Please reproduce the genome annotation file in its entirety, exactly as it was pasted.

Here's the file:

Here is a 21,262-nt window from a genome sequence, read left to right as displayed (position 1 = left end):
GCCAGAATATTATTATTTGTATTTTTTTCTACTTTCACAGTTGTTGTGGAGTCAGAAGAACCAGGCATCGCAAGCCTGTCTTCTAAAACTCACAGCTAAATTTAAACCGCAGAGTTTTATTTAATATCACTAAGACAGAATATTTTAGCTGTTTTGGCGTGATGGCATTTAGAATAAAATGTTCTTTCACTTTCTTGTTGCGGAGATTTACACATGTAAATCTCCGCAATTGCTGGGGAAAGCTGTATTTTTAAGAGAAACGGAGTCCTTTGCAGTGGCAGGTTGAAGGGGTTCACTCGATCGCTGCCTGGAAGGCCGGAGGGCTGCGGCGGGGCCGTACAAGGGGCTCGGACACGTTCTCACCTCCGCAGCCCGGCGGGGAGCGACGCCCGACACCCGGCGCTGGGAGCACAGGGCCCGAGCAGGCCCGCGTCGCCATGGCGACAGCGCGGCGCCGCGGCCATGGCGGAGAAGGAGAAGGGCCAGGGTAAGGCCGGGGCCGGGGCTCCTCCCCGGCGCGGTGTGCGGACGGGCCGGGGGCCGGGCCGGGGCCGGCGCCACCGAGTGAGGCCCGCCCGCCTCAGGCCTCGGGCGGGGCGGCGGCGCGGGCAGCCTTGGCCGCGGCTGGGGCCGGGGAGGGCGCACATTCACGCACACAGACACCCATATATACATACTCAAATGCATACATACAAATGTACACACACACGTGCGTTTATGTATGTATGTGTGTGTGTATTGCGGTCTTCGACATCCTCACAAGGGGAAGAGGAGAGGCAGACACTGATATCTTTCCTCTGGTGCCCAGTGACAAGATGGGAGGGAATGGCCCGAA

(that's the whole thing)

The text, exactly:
Here is a 21,262-nt window from a genome sequence, read left to right as displayed (position 1 = left end):
GCCAGAATATTATTATTTGTATTTTTTTCTACTTTCACAGTTGTTGTGGAGTCAGAAGAACCAGGCATCGCAAGCCTGTCTTCTAAAACTCACAGCTAAATTTAAACCGCAGAGTTTTATTTAATATCACTAAGACAGAATATTTTAGCTGTTTTGGCGTGATGGCATTTAGAATAAAATGTTCTTTCACTTTCTTGTTGCGGAGATTTACACATGTAAATCTCCGCAATTGCTGGGGAAAGCTGTATTTTTAAGAGAAACGGAGTCCTTTGCAGTGGCAGGTTGAAGGGGTTCACTCGATCGCTGCCTGGAAGGCCGGAGGGCTGCGGCGGGGCCGTACAAGGGGCTCGGACACGTTCTCACCTCCGCAGCCCGGCGGGGAGCGACGCCCGACACCCGGCGCTGGGAGCACAGGGCCCGAGCAGGCCCGCGTCGCCATGGCGACAGCGCGGCGCCGCGGCCATGGCGGAGAAGGAGAAGGGCCAGGGTAAGGCCGGGGCCGGGGCTCCTCCCCGGCGCGGTGTGCGGACGGGCCGGGGGCCGGGCCGGGGCCGGCGCCACCGAGTGAGGCCCGCCCGCCTCAGGCCTCGGGCGGGGCGGCGGCGCGGGCAGCCTTGGCCGCGGCTGGGGCCGGGGAGGGCGCACATTCACGCACACAGACACCCATATATACATACTCAAATGCATACATACAAATGTACACACACACGTGCGTTTATGTATGTATGTGTGTGTGTATTGCGGTCTTCGACATCCTCACAAGGGGAAGAGGAGAGGCAGACACTGATATCTTTCCTCTGGTGCCCAGTGACAAGATGGGAGGGAATGGCCCGAA